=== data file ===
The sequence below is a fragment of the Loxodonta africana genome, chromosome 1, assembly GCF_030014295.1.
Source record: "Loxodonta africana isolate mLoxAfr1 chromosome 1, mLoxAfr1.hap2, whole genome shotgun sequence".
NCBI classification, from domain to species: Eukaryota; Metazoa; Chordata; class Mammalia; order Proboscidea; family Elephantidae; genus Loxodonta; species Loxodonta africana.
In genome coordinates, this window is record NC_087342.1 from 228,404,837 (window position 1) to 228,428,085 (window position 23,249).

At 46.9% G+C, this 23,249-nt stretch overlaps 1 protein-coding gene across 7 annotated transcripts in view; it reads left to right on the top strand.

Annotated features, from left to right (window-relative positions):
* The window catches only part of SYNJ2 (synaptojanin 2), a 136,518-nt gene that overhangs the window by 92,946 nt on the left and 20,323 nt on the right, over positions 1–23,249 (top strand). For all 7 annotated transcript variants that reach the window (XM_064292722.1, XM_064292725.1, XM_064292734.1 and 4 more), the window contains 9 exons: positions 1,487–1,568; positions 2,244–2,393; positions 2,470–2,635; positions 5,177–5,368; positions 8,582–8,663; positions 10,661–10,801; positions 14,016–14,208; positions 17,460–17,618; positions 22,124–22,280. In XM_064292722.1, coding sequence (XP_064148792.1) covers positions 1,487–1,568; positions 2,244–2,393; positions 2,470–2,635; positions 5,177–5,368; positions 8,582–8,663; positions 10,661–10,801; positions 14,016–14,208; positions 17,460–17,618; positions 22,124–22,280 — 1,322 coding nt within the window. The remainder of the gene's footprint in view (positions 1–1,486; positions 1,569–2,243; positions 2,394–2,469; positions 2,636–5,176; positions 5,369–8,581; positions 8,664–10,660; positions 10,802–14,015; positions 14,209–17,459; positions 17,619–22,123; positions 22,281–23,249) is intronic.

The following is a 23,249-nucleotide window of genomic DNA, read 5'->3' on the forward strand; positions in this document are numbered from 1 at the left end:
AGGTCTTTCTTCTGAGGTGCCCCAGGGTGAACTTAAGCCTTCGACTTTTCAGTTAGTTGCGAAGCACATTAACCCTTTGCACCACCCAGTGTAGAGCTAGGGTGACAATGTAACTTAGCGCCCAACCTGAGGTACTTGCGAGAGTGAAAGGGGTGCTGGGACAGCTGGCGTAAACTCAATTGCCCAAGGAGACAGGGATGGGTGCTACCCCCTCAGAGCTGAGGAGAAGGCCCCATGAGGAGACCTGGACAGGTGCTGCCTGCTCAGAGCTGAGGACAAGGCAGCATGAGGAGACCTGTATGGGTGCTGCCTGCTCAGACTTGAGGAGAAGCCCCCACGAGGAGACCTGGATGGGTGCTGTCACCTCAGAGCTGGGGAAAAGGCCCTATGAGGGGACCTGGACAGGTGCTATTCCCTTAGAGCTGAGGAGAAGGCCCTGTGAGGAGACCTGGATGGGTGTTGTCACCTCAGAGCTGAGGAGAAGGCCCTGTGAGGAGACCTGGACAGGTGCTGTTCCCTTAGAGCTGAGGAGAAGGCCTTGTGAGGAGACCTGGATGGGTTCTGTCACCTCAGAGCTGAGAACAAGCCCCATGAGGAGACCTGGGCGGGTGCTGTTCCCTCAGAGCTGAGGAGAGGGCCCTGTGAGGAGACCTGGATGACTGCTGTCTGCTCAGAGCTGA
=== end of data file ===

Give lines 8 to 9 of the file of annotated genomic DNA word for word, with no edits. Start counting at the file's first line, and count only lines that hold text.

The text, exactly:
The following is a 23,249-nucleotide window of genomic DNA, read 5'->3' on the forward strand; positions in this document are numbered from 1 at the left end:
AGGTCTTTCTTCTGAGGTGCCCCAGGGTGAACTTAAGCCTTCGACTTTTCAGTTAGTTGCGAAGCACATTAACCCTTTGCACCACCCAGTGTAGAGCTAGGGTGACAATGTAACTTAGCGCCCAACCTGAGGTACTTGCGAGAGTGAAAGGGGTGCTGGGACAGCTGGCGTAAACTCAATTGCCCAAGGAGACAGGGATGGGTGCTACCCCCTCAGAGCTGAGGAGAAGGCCCCATGAGGAGACCTGGACAGGTGCTGCCTGCTCAGAGCTGAGGACAAGGCAGCATGAGGAGACCTGTATGGGTGCTGCCTGCTCAGACTTGAGGAGAAGCCCCCACGAGGAGACCTGGATGGGTGCTGTCACCTCAGAGCTGGGGAAAAGGCCCTATGAGGGGACCTGGACAGGTGCTATTCCCTTAGAGCTGAGGAGAAGGCCCTGTGAGGAGACCTGGATGGGTGTTGTCACCTCAGAGCTGAGGAGAAGGCCCTGTGAGGAGACCTGGACAGGTGCTGTTCCCTTAGAGCTGAGGAGAAGGCCTTGTGAGGAGACCTGGATGGGTTCTGTCACCTCAGAGCTGAGAACAAGCCCCATGAGGAGACCTGGGCGGGTGCTGTTCCCTCAGAGCTGAGGAGAGGGCCCTGTGAGGAGACCTGGATGACTGCTGTCTGCTCAGAGCTGA